The Arc Centre of Excellence in the History of Emotions
27 – 30 NOVEMBER, 2012
at the University of Western Australia
THEME: “SHAKESPEARE AND EMOTIONS”
The study of emotions in history and literature is a burgeoning field in Early Modern Studies and other areas, and Shakespeare takes a very central and influential place. We invite papers on any aspect of the ways in which Shakespeare and his contemporaries represented emotions in poetry, drama and other works, and how these have been received by audiences and readers from the sixteenth century to today. There are paradoxes to be explored – how ‘the bodily turn’ of physiological influence on emotions could in turn generate more modern models of inner consciousness alone; how concepts rooted historically in Elizabethan and Jacobean England could be adapted to fit the philosophies and concepts of later ages, through eighteenth century literature of sensibility, nineteenth century and Darwinian approaches, twentieth century psychologism stimulated by Freud, and a host of others. Did Shakespeare tap into a ‘collective unconscious’ of ‘universal’ stories, or did he arbitrarily choose stories to dramatise which his affective eloquence incorporated into world literature? Why have his works proved so durable in their emotional power, both in themselves and adaptations into other media such as opera, music, film and dance? Equal attention is invited to plays in performance and in ‘closet’ critical readings, as well as textual studies and adaptations.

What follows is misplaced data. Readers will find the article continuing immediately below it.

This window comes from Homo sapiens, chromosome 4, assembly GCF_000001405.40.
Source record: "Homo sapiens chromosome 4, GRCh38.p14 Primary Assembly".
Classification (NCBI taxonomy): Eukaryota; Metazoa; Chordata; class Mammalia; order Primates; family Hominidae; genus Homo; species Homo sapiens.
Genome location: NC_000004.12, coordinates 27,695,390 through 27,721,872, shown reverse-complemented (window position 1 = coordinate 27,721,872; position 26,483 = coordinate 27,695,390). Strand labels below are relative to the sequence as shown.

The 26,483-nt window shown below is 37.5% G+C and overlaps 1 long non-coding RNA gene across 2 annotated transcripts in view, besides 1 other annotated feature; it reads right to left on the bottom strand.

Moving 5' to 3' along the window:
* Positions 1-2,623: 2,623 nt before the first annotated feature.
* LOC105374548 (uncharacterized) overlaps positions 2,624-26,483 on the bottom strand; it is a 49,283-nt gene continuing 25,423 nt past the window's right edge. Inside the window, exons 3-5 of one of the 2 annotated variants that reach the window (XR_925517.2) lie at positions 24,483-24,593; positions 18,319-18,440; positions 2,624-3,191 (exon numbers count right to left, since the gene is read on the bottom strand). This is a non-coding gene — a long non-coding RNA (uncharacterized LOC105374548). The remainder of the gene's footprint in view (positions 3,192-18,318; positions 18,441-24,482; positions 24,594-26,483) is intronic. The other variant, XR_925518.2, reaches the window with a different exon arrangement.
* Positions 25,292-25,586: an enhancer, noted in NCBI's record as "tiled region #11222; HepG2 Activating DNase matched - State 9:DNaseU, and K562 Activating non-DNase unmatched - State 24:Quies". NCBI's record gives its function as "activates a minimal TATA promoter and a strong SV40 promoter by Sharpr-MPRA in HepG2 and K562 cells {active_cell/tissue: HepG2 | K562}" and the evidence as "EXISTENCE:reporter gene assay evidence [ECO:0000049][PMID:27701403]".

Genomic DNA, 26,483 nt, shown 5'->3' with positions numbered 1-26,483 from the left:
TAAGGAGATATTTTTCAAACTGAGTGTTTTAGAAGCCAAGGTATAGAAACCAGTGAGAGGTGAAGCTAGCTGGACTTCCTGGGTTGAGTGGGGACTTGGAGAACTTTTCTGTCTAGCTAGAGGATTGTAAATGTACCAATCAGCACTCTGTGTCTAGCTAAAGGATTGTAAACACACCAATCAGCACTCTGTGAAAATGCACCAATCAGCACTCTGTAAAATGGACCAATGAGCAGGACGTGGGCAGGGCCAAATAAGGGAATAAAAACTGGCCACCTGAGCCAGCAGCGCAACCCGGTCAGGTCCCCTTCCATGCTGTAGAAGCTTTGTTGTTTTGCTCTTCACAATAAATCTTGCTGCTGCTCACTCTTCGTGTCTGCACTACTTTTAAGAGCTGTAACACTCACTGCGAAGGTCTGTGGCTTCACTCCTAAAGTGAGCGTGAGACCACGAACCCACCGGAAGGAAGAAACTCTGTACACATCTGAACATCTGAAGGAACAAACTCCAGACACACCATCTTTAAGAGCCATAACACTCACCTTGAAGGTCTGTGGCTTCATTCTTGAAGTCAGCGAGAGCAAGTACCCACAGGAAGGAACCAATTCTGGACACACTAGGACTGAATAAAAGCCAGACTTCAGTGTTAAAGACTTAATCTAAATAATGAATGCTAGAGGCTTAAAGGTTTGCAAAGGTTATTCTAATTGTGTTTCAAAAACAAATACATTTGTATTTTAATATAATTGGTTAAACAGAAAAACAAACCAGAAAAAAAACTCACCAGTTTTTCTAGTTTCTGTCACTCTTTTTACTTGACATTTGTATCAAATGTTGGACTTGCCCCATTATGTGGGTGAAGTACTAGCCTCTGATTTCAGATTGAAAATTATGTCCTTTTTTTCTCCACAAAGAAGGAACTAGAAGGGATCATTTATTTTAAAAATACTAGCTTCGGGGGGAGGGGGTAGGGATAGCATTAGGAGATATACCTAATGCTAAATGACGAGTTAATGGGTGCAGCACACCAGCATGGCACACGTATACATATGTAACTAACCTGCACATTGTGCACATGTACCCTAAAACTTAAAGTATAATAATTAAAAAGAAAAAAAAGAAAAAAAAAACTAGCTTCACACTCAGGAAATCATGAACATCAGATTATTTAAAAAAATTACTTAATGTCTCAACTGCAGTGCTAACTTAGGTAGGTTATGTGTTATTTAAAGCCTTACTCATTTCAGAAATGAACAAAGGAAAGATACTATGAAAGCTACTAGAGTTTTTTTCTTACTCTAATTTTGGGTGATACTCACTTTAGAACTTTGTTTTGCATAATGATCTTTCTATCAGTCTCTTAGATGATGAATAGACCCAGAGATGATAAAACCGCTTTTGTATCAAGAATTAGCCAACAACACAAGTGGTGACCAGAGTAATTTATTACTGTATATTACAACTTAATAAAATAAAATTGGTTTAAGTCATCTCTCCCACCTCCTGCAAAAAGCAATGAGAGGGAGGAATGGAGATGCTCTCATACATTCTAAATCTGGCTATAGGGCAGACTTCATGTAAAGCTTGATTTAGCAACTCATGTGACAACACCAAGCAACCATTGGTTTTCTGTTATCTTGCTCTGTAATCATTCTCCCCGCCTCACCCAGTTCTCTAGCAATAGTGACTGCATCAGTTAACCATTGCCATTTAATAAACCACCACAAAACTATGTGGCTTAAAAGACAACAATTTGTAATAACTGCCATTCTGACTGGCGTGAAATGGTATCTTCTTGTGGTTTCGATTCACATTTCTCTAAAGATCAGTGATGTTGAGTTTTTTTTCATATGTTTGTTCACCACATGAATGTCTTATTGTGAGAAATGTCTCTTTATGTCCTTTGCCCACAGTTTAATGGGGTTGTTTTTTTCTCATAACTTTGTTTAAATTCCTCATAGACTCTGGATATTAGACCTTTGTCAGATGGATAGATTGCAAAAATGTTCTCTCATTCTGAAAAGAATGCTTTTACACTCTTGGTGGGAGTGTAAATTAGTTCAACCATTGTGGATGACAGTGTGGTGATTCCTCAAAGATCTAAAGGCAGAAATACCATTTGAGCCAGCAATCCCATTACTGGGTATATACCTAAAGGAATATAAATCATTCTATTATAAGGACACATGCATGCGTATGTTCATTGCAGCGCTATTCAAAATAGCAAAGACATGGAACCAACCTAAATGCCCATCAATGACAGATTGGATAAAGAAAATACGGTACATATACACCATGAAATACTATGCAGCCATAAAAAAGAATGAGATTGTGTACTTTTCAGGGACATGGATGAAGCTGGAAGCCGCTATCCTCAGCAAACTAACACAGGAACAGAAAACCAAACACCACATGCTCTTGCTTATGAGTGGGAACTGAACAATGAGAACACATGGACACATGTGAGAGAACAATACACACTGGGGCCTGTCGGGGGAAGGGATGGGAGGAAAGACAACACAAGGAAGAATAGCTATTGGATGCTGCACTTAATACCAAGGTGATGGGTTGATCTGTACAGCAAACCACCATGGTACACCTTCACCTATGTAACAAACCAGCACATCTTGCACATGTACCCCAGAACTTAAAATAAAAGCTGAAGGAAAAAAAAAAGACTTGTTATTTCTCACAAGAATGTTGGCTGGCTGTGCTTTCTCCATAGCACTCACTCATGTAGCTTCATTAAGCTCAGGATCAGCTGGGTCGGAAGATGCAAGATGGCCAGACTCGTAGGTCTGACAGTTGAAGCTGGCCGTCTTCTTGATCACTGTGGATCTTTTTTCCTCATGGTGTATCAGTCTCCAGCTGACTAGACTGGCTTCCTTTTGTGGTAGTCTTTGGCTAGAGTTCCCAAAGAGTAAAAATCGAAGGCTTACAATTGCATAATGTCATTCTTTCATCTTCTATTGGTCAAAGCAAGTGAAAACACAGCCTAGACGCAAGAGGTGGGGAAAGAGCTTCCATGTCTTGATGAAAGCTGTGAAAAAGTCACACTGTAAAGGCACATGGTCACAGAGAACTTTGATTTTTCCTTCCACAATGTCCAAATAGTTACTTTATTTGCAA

The new Fortune stage will be available for original practice performances, open rehearsals, stage-based research papers, etc.
ABSTRACTS of 200 words can be submitted for consideration at:
http://conference.anzsa.org/ Please bear in mind that although our venues have full capability for powerpoint and projecting files from your computers, wi-fi reception is in some rooms unavailable, so if you will need full internet reception for your presentation please make this clear in your abstract and we will try to programme accordingly.